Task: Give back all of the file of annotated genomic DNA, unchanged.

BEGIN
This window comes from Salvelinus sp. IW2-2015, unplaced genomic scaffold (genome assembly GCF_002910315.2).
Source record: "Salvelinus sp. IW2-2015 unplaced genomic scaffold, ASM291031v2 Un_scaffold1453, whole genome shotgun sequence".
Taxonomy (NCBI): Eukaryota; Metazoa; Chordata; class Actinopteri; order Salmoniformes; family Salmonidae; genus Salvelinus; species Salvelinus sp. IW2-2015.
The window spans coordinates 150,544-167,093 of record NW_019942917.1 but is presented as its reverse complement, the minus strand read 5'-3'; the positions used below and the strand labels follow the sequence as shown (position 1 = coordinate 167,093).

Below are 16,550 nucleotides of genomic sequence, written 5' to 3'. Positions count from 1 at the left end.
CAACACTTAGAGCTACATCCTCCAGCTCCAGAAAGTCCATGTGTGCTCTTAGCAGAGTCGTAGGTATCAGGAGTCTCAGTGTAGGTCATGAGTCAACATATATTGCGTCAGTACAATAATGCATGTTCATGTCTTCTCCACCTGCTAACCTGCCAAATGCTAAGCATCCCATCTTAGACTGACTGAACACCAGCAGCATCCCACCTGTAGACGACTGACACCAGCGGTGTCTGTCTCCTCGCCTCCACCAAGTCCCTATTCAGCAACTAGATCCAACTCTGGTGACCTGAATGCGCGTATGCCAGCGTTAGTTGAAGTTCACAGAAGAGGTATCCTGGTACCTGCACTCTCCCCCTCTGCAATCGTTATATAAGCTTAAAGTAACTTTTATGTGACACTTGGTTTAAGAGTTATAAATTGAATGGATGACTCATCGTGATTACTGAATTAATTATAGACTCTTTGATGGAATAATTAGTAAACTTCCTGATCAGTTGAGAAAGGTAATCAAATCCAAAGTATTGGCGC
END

This window comes from Salvelinus sp. IW2-2015, unplaced genomic scaffold (genome assembly GCF_002910315.2).
Source record: "Salvelinus sp. IW2-2015 unplaced genomic scaffold, ASM291031v2 Un_scaffold1453, whole genome shotgun sequence".
Taxonomy (NCBI): Eukaryota; Metazoa; Chordata; class Actinopteri; order Salmoniformes; family Salmonidae; genus Salvelinus; species Salvelinus sp. IW2-2015.
The window spans coordinates 150,544-167,093 of record NW_019942917.1 but is presented as its reverse complement, the minus strand read 5'-3'; the positions used below and the strand labels follow the sequence as shown (position 1 = coordinate 167,093).

Below are 16,550 nucleotides of genomic sequence, written 5' to 3'. Positions count from 1 at the left end.
CAACACTTAGAGCTACATCCTCCAGCTCCAGAAAGTCCATGTGTGCTCTTAGCAGAGTCGTAGGTATCAGGAGTCTCAGTGTAGGTCATGAGTCAACATATATTGCGTCAGTACAATAATGCATGTTCATGTCTTCTCCACCTGCTAACCTGCCAAATGCTAAGCATCCCATCTTAGACTGACTGAACACCAGCAGCATCCCACCTGTAGACGACTGACACCAGCGGTGTCTGTCTCCTCGCCTCCACCAAGTCCCTATTCAGCAACTAGATCCAACTCTGGTGACCTGAATGCGCGTATGCCAGCGTTAGTTGAAGTTCACAGAAGAGGTATCCTGGTACCTGCACTCTCCCCCTCTGCAATCGTTATATAAGCTTAAAGTAACTTTTATGTGACACTTGGTTTAAGAGTTATAAATTGAATGGATGACTCATCGTGATTACTGAATTAATTATAGACTCTTTGATGGAATAATTAGTAAACTTCCTGATCAGTTGAGAAAGGTAATCAAATCCAAAGTATTGGCGC